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Midlands Connect spotlights the future of the freight sector

Midlands Connect spotlights the future of the freight sector

Transport body Midlands Connect is researching the changing landscape of freight and logistics, a significant regional economic multiplier. 

Home to the 'Golden logistics triangle', the Midlands is responsible for huge numbers of jobs automotive industries, food production and businesses importing and exporting goods. 

With large numbers of firms warehousing in the region and many international companies choosing to base here, Midlands Connect is working to understand how the infrastructure, digital and refuelling demands of the sector will develop in the coming decades.  

To mark the progress, the first Midlands Connect Freight Week runs this week (November 13-17), with a series of online activities shared under #MCFreightWeek, highlighting some of the case studies and results of the research. 

Roads Minister, Richard Holden, said: 

"The Midlands is the beating heart of our brilliant freight and logistics sector, which is crucial for the national economy to thrive, and that’s why it’s great to see Midlands Connect working to understand how the industry will evolve in the coming years.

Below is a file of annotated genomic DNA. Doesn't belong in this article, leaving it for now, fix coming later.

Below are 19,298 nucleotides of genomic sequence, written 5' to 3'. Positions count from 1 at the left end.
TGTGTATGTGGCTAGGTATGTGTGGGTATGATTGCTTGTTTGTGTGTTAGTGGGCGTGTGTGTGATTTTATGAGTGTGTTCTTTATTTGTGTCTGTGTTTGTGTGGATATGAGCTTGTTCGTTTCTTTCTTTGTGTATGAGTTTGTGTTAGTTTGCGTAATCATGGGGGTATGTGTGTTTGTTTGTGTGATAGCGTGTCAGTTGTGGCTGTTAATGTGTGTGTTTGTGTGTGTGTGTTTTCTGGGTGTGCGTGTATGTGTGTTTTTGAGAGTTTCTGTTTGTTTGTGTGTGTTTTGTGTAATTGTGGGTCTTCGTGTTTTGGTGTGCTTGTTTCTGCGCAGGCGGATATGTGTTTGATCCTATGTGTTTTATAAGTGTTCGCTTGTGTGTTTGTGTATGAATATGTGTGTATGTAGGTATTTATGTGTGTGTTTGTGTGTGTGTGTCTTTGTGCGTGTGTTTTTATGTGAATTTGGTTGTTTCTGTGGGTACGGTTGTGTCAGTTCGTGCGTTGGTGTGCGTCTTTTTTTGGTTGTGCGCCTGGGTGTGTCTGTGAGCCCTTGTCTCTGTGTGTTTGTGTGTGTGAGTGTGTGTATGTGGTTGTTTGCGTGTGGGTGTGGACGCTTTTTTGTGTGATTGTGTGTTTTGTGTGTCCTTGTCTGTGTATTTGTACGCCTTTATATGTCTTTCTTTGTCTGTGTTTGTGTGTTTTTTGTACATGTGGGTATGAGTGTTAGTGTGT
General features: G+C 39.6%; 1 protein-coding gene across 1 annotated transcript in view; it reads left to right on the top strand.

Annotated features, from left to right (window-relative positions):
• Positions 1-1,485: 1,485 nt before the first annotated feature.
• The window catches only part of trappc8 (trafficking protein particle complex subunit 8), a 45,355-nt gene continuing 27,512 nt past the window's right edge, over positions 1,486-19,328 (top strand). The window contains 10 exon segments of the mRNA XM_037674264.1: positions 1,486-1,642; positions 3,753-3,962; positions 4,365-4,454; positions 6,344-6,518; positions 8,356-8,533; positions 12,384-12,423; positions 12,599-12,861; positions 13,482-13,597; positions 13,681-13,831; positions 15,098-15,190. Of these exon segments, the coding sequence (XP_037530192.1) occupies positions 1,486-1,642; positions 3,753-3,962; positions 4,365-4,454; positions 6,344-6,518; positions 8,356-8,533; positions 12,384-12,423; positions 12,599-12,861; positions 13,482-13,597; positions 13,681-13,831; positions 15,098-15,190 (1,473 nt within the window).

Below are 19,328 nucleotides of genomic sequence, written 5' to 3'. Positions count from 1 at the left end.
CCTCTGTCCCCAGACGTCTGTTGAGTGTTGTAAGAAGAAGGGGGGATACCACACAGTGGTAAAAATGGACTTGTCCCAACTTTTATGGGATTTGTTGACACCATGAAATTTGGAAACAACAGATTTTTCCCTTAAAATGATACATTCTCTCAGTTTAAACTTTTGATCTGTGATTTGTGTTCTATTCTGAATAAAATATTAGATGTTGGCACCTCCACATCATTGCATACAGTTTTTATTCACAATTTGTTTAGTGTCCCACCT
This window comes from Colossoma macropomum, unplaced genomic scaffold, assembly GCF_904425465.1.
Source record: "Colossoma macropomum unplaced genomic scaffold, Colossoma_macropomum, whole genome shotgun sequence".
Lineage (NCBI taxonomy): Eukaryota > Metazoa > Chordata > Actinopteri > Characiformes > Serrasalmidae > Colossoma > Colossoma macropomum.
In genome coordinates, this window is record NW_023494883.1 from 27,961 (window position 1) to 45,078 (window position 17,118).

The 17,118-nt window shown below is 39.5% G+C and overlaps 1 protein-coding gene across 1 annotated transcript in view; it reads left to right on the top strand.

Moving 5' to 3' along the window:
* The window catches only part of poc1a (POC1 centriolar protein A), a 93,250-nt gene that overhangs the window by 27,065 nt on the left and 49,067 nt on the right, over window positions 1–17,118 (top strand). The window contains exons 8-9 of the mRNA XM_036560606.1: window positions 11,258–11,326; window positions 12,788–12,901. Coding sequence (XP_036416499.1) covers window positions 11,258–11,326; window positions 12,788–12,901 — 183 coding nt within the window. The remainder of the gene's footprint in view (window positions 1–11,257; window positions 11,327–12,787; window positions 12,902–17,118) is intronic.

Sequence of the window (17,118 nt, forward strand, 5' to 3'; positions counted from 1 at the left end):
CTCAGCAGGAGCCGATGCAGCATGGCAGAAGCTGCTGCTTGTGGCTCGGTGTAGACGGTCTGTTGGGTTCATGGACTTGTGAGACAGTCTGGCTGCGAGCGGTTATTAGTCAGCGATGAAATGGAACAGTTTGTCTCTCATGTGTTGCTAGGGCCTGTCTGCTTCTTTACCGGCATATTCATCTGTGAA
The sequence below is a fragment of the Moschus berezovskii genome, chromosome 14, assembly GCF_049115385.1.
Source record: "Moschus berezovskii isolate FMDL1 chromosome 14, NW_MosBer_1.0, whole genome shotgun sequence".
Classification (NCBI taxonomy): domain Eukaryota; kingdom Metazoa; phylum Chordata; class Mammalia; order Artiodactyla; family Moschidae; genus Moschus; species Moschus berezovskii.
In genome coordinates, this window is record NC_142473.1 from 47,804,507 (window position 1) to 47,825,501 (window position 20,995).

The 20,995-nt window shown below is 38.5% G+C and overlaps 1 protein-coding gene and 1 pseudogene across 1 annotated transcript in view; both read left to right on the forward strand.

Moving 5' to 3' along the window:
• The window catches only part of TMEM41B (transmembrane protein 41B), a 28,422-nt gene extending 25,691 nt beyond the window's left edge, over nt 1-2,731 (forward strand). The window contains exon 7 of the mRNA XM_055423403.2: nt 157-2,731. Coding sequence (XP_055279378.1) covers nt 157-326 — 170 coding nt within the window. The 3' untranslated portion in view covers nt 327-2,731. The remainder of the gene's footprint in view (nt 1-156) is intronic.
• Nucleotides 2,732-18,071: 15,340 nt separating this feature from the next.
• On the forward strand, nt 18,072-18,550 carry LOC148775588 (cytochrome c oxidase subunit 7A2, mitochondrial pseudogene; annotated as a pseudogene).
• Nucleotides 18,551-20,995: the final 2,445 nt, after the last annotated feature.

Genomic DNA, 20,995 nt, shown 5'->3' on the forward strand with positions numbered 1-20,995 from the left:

"We’ve recently announced £200 million to roll out up to 370 zero emission trucks, many of which will drive in the Midlands, as we continue to boost tech and innovation and attract the next generation of talent to freight through the Generation Logistics campaign."

Maria Machancoses CEO of Midlands Connect said: 

"Through trade and investment, the Midlands contributes £90bn annually to the UK economy.  In order to keep its global competitiveness,  the demand for the movement of goods is ever-increasing including the need for reliable connections to international gateways.

"With this rising demand also comes key environmental challenges placing the freight industry at a cusp of a green technical revolution. 

By working with partners and businesses across the sector, we can better understand and plan alternative fuels provision, and give strategic direction on multi-modal interchanges between road, rail, air, and ports."

The first issue of the Midlands Connect Freight Routemap was published last year, as a starting point for the work, and it led to the establishment of a Freight Forum for the Midlands.

A second issue of the Freight Routemap, with further modelling and analysis work will be completed next year. 

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